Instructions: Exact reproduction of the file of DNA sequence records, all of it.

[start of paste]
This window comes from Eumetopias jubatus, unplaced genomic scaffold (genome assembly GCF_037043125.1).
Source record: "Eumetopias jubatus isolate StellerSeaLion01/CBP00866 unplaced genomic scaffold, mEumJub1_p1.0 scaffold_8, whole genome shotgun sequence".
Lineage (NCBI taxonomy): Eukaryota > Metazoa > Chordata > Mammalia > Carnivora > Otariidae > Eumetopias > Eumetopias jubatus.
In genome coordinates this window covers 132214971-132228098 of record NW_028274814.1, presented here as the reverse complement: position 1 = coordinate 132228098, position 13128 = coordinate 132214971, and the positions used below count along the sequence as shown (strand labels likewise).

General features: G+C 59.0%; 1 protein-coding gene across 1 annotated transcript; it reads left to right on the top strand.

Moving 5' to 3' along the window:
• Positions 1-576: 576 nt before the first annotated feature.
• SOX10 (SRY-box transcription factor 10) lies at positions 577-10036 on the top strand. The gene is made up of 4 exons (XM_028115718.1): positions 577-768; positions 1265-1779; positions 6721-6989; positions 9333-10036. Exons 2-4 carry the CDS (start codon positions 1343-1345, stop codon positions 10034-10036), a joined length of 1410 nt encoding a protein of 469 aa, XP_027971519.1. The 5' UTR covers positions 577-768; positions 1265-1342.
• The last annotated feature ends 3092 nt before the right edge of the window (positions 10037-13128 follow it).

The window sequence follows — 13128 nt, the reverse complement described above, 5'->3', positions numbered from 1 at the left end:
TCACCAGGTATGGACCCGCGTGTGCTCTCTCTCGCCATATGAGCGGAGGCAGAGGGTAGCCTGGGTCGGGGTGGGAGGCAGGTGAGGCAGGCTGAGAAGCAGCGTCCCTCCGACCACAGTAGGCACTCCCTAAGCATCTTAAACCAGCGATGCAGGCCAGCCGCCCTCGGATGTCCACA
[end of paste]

This window comes from Eumetopias jubatus, unplaced genomic scaffold (genome assembly GCF_037043125.1).
Source record: "Eumetopias jubatus isolate StellerSeaLion01/CBP00866 unplaced genomic scaffold, mEumJub1_p1.0 scaffold_8, whole genome shotgun sequence".
Lineage (NCBI taxonomy): Eukaryota > Metazoa > Chordata > Mammalia > Carnivora > Otariidae > Eumetopias > Eumetopias jubatus.
In genome coordinates this window covers 132214971-132228098 of record NW_028274814.1, presented here as the reverse complement: position 1 = coordinate 132228098, position 13128 = coordinate 132214971, and the positions used below count along the sequence as shown (strand labels likewise).

General features: G+C 59.0%; 1 protein-coding gene across 1 annotated transcript; it reads left to right on the top strand.

Moving 5' to 3' along the window:
• Positions 1-576: 576 nt before the first annotated feature.
• SOX10 (SRY-box transcription factor 10) lies at positions 577-10036 on the top strand. The gene is made up of 4 exons (XM_028115718.1): positions 577-768; positions 1265-1779; positions 6721-6989; positions 9333-10036. Exons 2-4 carry the CDS (start codon positions 1343-1345, stop codon positions 10034-10036), a joined length of 1410 nt encoding a protein of 469 aa, XP_027971519.1. The 5' UTR covers positions 577-768; positions 1265-1342.
• The last annotated feature ends 3092 nt before the right edge of the window (positions 10037-13128 follow it).

The window sequence follows — 13128 nt, the reverse complement described above, 5'->3', positions numbered from 1 at the left end:
TCACCAGGTATGGACCCGCGTGTGCTCTCTCTCGCCATATGAGCGGAGGCAGAGGGTAGCCTGGGTCGGGGTGGGAGGCAGGTGAGGCAGGCTGAGAAGCAGCGTCCCTCCGACCACAGTAGGCACTCCCTAAGCATCTTAAACCAGCGATGCAGGCCAGCCGCCCTCGGATGTCCACA